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When it comes to saving money and giving your family great food you can learn a lot from your great grandparents from the great depression. They learned to make do with little to nothing and put meals on the table despite challenges. When it comes to cooking these simple great depression cooking tips will help you save money on feeding your family.
Great Depression Cooking Tips That Will Save You Money
They had a way of cooking during the great depression that made the most of what they had. The food wasn't always the most balanced or even a favorite but it kept you going and it was there.
It's easy to take many of their cooking tips and tricks and incorporate them into your everyday cooking routine.
Buy the bone-in cuts of meat
You can usually get bone-in meat cheaper by the pound. You can put the bones to work by making bone broth to add nutrition to foods you cook, soups, and stews.
I am able to find chicken leg quarters in a 10-pound bag at Walmart for $5.90 or 59¢ a pound. I watch the sales and can get then for a cheap at 39¢ a pound in Florida so make sure you watch your sales ads this should be a price found anywhere! Less than $4 for 10 pounds of meat!
I then cook the leg quarters on a pan in the oven. Once cooked I let them cool and then shred them up and divide them into meal-sized bags and freeze them.
I put the bones in a large stockpot and mi in what I have on hand. Usually some onions, carrots, and celery then some spices, thyme or oregano and then just simmer them. I like to do mine overnight on low wake up let it cool and then divide into large mason jars and freeze them.
I share recipes I use with the shredded meat in my Cheap Family Meals Facebook Group
Save the scraps from your veggies
Put a freezer container inside your freezer to dump scraps from your veggies in when you chop them up. These vegetable scraps can be tossed in with water and herbs to boil down into a vegetable broth or added to bones from your meat above to make a broth.
Once you have cooked them down you can strain them out and toss them right into your compost for your garden.
Then also make good food for chickens or other animals you might have.
You can also cook with the leftovers! Check out these 10 Cheap Recipes You Can Make Out of Leftover Produce.
Build a garden
Speaking of veggies, build a garden even if it's just some tomatoes on your porch it's something less you don't have to buy. Never gardened before? Check out How to Plant a Garden for the Beginner Gardener.
Also an herb garden in a good way to save some money. These 5 Tips for a DIY Indoor Herb Garden can help.
Learn to use foods that are in season
Whether you garden or buy from the local supermarket your produce will come into season at different times of the year.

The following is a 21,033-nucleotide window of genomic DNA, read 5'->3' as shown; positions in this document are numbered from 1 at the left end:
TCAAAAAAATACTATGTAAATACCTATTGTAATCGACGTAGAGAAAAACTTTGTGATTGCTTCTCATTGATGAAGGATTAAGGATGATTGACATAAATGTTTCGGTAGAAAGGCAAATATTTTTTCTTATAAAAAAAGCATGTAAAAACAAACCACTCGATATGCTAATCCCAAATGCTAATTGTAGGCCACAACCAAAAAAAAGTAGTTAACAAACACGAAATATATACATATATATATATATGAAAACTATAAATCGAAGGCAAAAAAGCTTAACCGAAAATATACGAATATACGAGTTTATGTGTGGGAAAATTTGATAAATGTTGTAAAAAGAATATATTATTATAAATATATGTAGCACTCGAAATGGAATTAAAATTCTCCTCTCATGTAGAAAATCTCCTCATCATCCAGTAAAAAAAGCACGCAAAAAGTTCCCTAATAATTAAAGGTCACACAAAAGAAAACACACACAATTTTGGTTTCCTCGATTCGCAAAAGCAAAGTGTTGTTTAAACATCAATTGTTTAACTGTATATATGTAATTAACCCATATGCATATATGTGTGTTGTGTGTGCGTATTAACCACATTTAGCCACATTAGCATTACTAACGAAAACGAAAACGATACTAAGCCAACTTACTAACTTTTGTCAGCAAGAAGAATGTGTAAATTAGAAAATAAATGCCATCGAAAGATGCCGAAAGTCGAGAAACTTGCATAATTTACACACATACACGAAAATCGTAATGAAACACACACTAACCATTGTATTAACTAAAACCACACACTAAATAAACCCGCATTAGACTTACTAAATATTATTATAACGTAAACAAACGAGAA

This food is fresher and often much cheaper than foods not in season that have been grown in greenhouses.
When food are in season this is the time to buy and stock up. Freeze them or can them. Which takes us to our next point…
Learn to can
Canning your food is a great way to preserve it for use all year long. Making your own jams and jellies is very easy and can be done with relatively very little work.
Canning is a great way to get the most out of big sales at the farmers market or a thriving garden at home.
Use fillers to make your food go further
Adding Rice, beans, potatoes, or homemade bread to meals, can make them more filling and allow you to put in less of the meat that makes up much of the expense of your meals. Serving a glass of milk with a meal is another great way to both add nutrition and make a meal go further.
Related: 88 Great Depression Recipes
Save the fat
When you cook meats you often find fat at the bottom of the ban. Save this grease for cooking later. You can use it to replace butter or oil in many recipes.
Saving bacon grease is the most common for this use and it makes nearly everything you cook with it have a hint of bacon flavor. Growing up we always poured the fat into a can that was stored in the fridge.
Make your bread yourself
A quick trip to Sam's Club makes it easy to make homemade bread for very little. Buying yeast and flour in bulk gets you the best deal.
While learning to make your own bread does take practice you can get a machine that will do most of the work or enjoy the great stress relief of kneading bread by hand.
There is also this list of 13 Items They Made During the Great Depression (But We Pay for Now)
So what do you think of these Great Depression cooking tips? Think you can incorporate any of them?